Thursday, May 18, 2006

crazy talk

We can cut a deal with realtors to renovate properties and revitalize neighborhoods that benefits both sides.

We can argue with the city about the vital need for recognition and protection of the young, unknown artists and the environment they work in, and we can win that argument.

We can work with the unions to create more work and a much more rewarding work environment.

We can tour our work across the country and host the work of like-minded small theater companies and artists here in New York.

We can build a new, strong, engaged audience by focusing on younger people and working together.

We can write the history books. Literally. We can write them. We're living them, we just need to write it down now while it's fresh.

We can do a lot of things, friends. Only real problem I see is that there is no we.

Every generation recognizes the same problem. Every generation comes to the same wall.

Most generations divide into two camps. One camp recognizes the wall, measures it, and begins to climb it. Some may actually get over to the other side, who knows? Most of the first camp, however, settle on finding a position somewhere on the wall and begin to jealously guard it.

The other camp, standing at the wall, not climbing, divides as well. Half spend their lives standing at the foot of the wall, shaking their fists and shouting. The other half grows bored and walks away.

That's what most generations do, upon finding themselves at the wall.

The exceptional generations, the historical generations, tear down the fucking wall.

We all know the situation. We can all talk about the same problems and tell the same sad stories. The answers may not be easy, but they certainly aren't complex. We can change things. We're the only ones who can.

Only problem is, there is no we.

In the meantime, let's all pursue our individual agendas and work on our individual shows and publicize our individual endeavors and hope that it all works out.

See you on the wall.


Lucas Krech said...

I like this a lot.

Thank you.

Anonymous said...

This is sad but true.
How the Group Theatre came to be or I any company stays together ?

The General said...

Hi. I'm a little late to the party. I read through the varioius thoughts and diatribes about the Equity issue and thought about responding to that, but since my overall reaction was going to be something very similar to a gradeschool kid spitting a spitwad at a substitute teacher, I thought I'd refrain and start at the top.

John, nice words. But talk a little bit about this 'wall'. Talk a little bit about this 'we'. My worry with all this stuff...these various groups -- splintered or not -- and all this that it gets us away from the work. And, simply put, as far as I can tell there's just not enough good work going on in New York City for everybody to get all up in arms about. I see a lot of shit (I mean volume, here I don't refer to quality) and while nearly all of it is well-intentioned and much of it has a kernel of something really interesting a lot of it could use A LOT more work, depth, etc. etc. etc. I lump my own work in with this generalization.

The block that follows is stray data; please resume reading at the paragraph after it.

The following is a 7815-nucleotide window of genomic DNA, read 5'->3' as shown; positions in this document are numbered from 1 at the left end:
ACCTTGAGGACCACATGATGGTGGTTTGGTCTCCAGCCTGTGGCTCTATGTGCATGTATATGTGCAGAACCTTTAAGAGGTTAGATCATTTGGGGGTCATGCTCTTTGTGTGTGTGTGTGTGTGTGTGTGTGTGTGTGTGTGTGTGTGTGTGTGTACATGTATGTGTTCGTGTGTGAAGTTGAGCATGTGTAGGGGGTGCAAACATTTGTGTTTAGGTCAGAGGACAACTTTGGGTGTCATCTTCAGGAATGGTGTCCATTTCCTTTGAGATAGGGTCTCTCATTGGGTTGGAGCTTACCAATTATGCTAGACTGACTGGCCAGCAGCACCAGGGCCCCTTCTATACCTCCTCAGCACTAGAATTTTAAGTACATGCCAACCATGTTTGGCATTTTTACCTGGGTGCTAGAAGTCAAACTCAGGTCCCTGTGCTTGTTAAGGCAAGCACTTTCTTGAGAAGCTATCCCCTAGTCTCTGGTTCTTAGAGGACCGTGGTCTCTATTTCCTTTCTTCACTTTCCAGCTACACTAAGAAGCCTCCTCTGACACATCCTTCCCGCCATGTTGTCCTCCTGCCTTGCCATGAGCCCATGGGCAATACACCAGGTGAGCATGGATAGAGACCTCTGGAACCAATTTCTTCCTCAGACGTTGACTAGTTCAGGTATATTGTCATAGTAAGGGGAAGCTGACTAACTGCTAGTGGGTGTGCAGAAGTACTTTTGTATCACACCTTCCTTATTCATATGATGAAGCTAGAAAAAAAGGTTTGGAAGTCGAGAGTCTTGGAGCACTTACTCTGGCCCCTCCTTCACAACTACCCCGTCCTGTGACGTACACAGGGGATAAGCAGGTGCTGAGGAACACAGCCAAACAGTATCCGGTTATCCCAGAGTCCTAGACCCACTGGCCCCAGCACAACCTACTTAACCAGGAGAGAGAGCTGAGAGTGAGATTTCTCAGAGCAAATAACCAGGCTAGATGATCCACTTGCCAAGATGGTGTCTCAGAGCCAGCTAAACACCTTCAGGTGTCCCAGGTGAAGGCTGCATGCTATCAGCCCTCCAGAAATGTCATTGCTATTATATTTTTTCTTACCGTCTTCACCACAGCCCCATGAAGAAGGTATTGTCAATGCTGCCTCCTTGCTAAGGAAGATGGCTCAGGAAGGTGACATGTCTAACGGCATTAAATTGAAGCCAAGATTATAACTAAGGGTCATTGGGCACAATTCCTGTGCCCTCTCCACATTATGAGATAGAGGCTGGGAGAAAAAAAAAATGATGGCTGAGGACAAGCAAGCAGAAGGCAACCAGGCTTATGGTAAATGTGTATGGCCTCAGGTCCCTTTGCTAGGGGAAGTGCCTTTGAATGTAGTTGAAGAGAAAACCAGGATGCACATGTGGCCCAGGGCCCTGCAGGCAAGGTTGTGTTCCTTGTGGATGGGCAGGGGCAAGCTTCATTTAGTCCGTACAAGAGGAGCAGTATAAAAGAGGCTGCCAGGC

The cultural landscape of New York City is vast and varied, and includes a lot more than just theater. I just feel like theatrical types are so inward looking and so busy trying to convince everybody that what they're doing is valid that they don't have the time to actually make something that IS valid. Undeniably valid. For my money if there should be any banding together (and there probably should be) we should be looking to brethren and sistren in the other arts: visual, film, dance, music, literary, etc. etc. etc. I'm not talking about something as distasteful-sounding as a 'consortium' or anything. I'm speaking more spiritually than that.

This is my diatribe.

Oops. Did I just hit that pesky sub with my spitwad?

Congrats, again, on that Obie.


John said...

Thanks, Jake. More wall talk on the recent post. Give me a metaphor and enough time and I'll beat that bastard right into the ground.

And you're right about the need for a larger artistic consciousness in this city. Theater and dance people don't even talk, let alone theater and visual art folks. And I'm as guilty as anyone out there.